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After parents rally, school district agrees to audit English language programs
The Beacon-News
An independent auditor will come to Oswego School District 308 in Illinois to evaluate four programs for English language learners this fall. The auditor will look at what's going right and wrong in the programs, as well as how much they are costing the district, and will make recommendations for future improvements that the district plans to "aggressively pursue and implement." The audit announcement comes after dozens of parents, teachers and students banded together to voice fears that the district's dual language program, which helps native English- and Spanish-speakers to fully master both languages, was on the chopping block.
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Alfaisal University inks deal to promote student interest
Arab News
Saudi Arabia: The Riyadh-based Alfaisal University has inked here recently a strategic partnership with the Australia-based International English Language Testing System to become the official IELTS testing center in the region. In a statement, Faisal Al- Mubarak, AU provost and chief academic officer, said the aim of the deal is to support all students who wish to complete their studies in local and international universities as part of the framework of its ambitious plan in cooperation with international bodies.
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New urgency around adult education
EdSurge
Just before Memorial Day Weekend, a group of food service workers on Cape Cod gathered together during their off hours to play video games — and improve their English. Mostly Brazilian-born immigrants, they'd been asked to participate in a pilot version of the new English language games created by Skylab Learning, a startup that's developed several new gaming apps with "snackable" (5-10 minute) units with vocabulary specifically tailored for the food service industry.
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Arabic MOOC platform Edraak launches to bring quality education to the region
Wamda
Africa: Massive Open Online Courses — MOOCs as they are more commonly known — are online courses that are offered to large amounts of participants, and they are quite often free. While English language MOOC platforms such as edX, Coursera, and Udacity have gained traction across the globe, an Arabic MOOC has yet to gain a significant foothold. Launched two weeks ago in Amman, Edraak is the first pan-Arab initiative of the Queen Rania Foundation for Education and Development of its kind, and seeks to make quality education more accessible for a population that is thirsty for both additional and higher quality educational opportunities.
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Kyoto textile maker to increase classes for foreigners
The Japan Times
Japan: A leading artisan textile maker that offers training courses in English is expanding its classes to meet demand from students overseas. Kawashima Selkon Textiles Co. said Monday the planned new session would complement the two it already holds annually for foreigners and will likely begin next year. "We've received an increasing number of inquiries about the school in recent years," said Yuki Ariga, spokeswoman for the Kyoto-based maker of traditional and artisan textiles.
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TRENDING ARTICLES
Missed last week's issue? See which articles your colleagues read most.

    ELLs test-drive new English language proficiency assessments (Education Week)
Does the language you speak influence how you think? (Mother Nature Network)
Children see improvement in language when they are physically fit (RedOrbit)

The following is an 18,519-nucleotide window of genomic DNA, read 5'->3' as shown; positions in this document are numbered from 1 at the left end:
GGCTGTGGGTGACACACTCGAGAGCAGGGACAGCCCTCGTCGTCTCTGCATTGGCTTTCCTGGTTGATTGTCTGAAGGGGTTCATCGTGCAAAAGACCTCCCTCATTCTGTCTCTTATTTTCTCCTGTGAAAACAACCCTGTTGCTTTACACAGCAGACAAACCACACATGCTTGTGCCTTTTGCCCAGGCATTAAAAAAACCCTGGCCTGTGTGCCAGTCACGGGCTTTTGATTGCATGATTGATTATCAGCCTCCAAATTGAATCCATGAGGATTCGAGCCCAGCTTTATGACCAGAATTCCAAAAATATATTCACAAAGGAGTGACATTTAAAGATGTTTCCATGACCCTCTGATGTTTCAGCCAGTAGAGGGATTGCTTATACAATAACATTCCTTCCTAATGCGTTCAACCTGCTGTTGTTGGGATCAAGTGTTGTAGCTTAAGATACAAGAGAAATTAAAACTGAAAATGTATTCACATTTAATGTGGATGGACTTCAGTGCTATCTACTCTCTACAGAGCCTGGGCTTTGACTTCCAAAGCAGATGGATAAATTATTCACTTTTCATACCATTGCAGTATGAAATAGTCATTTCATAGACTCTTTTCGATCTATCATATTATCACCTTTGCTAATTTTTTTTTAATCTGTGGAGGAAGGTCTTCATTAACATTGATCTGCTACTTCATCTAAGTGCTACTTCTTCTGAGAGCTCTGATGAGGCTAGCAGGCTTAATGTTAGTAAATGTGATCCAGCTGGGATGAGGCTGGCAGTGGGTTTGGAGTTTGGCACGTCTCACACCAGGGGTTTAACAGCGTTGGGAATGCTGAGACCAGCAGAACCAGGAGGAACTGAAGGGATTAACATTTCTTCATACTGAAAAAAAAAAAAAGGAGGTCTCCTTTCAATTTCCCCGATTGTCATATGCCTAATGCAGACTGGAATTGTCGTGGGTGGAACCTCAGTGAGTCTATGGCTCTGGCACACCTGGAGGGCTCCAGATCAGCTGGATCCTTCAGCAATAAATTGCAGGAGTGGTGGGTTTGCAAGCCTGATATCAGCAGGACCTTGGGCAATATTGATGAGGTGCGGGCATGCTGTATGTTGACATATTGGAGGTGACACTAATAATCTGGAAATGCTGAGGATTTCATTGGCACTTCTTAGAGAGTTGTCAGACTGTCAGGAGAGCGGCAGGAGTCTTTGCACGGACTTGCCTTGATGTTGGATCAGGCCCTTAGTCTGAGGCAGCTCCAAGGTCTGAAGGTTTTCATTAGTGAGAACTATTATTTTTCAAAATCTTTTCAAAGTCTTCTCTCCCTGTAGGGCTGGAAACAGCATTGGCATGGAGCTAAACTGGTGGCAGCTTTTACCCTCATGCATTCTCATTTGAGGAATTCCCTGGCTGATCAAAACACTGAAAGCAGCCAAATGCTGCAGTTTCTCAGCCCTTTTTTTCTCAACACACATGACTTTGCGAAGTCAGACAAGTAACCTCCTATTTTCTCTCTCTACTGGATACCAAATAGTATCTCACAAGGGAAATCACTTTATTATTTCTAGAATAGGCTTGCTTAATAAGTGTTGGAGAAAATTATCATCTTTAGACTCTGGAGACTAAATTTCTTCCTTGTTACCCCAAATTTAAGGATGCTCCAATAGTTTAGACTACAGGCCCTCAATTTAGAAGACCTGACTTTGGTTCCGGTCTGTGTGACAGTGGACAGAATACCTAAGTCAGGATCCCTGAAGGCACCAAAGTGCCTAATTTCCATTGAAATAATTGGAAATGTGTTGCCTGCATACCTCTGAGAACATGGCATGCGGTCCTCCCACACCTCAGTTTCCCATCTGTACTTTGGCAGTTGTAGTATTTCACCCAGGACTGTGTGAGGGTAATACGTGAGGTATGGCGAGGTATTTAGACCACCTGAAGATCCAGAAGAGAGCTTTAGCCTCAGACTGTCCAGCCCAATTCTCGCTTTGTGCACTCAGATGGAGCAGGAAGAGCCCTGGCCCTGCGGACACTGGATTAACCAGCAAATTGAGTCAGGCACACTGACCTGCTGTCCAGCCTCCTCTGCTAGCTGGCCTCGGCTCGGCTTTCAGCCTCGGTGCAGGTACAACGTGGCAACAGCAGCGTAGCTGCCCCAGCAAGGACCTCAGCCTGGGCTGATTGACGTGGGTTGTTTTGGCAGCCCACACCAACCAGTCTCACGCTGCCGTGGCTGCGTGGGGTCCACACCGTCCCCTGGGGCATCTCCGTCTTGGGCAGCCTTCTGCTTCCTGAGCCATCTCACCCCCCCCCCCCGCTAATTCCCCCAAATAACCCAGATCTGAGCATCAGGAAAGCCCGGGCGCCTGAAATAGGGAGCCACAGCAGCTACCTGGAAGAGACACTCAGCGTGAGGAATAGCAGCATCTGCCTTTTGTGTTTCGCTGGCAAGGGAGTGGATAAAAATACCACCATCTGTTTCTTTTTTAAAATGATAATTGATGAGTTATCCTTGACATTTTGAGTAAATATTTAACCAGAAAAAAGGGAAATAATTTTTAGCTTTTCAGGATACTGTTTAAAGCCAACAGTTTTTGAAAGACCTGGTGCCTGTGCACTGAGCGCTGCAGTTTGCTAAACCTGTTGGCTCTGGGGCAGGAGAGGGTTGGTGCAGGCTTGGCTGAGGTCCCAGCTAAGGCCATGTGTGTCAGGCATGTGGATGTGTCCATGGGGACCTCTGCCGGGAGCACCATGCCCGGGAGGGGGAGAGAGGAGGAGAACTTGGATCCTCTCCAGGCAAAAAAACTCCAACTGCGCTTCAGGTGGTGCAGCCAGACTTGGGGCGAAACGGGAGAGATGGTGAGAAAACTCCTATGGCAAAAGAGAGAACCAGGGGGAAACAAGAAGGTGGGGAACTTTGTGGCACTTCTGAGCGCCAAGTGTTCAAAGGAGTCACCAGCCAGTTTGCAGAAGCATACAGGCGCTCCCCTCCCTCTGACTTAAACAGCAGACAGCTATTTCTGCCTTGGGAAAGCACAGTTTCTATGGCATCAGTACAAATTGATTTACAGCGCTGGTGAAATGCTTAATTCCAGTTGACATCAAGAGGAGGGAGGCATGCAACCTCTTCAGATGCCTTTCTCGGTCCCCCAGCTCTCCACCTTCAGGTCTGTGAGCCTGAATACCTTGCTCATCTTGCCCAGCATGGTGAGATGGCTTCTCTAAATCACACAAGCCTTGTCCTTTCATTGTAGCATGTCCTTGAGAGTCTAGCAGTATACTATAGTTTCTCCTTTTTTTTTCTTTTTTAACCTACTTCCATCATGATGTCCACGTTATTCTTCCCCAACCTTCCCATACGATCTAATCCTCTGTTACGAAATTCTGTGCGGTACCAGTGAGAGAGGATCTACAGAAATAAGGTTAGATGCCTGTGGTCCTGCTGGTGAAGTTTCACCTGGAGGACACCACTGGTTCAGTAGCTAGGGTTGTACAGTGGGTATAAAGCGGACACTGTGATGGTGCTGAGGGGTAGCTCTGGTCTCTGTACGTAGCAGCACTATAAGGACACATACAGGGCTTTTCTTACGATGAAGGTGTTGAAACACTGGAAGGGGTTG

Open-source software tools for TESOL professionals (By: Beth Crumpler)
Here's how engaging lessons motivate English learners (eSchool News)

Don't be left behind. Click here to see what else you missed.




Children can tell when a teacher commits 'sins of omission'
Medical News Today
Children learn a great deal about the world from their own exploration, but they also rely on what adults tell them. Studies have shown that children can figure out when someone is lying to them, but cognitive scientists from MIT recently tackled a subtler question: Can children tell when adults are telling them the truth, but not the whole truth?
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Is background TV harming your toddler's language development?
Taylor & Francis via Science Daily
We already know how important parent input is in developing children's language skills, and that a reduction in child-directed language could have a negative impact on their language development. New research suggests that the presence of background TV is a significant factor in reducing this vital input, affecting both the quantity and quality of language spoken by parents to their children.
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Homework 2.0: It's time to upgrade our approach
By: Brian Stack
In the 20th century, each student was assigned the same weekly assignment, because homework was a one-size-fits-all model. The educational community subscribed to research such as that by Walberg, Paschal and Weinstein who wrote about "Homework's Powerful Effects on Learning" in 1985. Fast-forward to today and few would argue the importance of homework. But in today's world, the purpose, amount and type of homework that teachers assign looks vastly different than 20 years ago. If we are to continue to use homework as an instructional tool in our modern world, then we must upgrade to this new understanding of homework — call it homework 2.0.
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The TESOL English Language Bulletin is presented as a service to members of TESOL International Association and other English language teaching professionals. For information about TESOL member benefits, visit www.tesol.org or contact us at membership@tesol.org.

TESOL English Language Bulletin is a digest of the most important news selected for TESOL International Association from thousands of sources by the editors of MultiBriefs, an independent organization that also manages and sells advertising. TESOL International Association does not endorse any of the advertised products and services. Opinions expressed in the articles are those of the author and not of TESOL.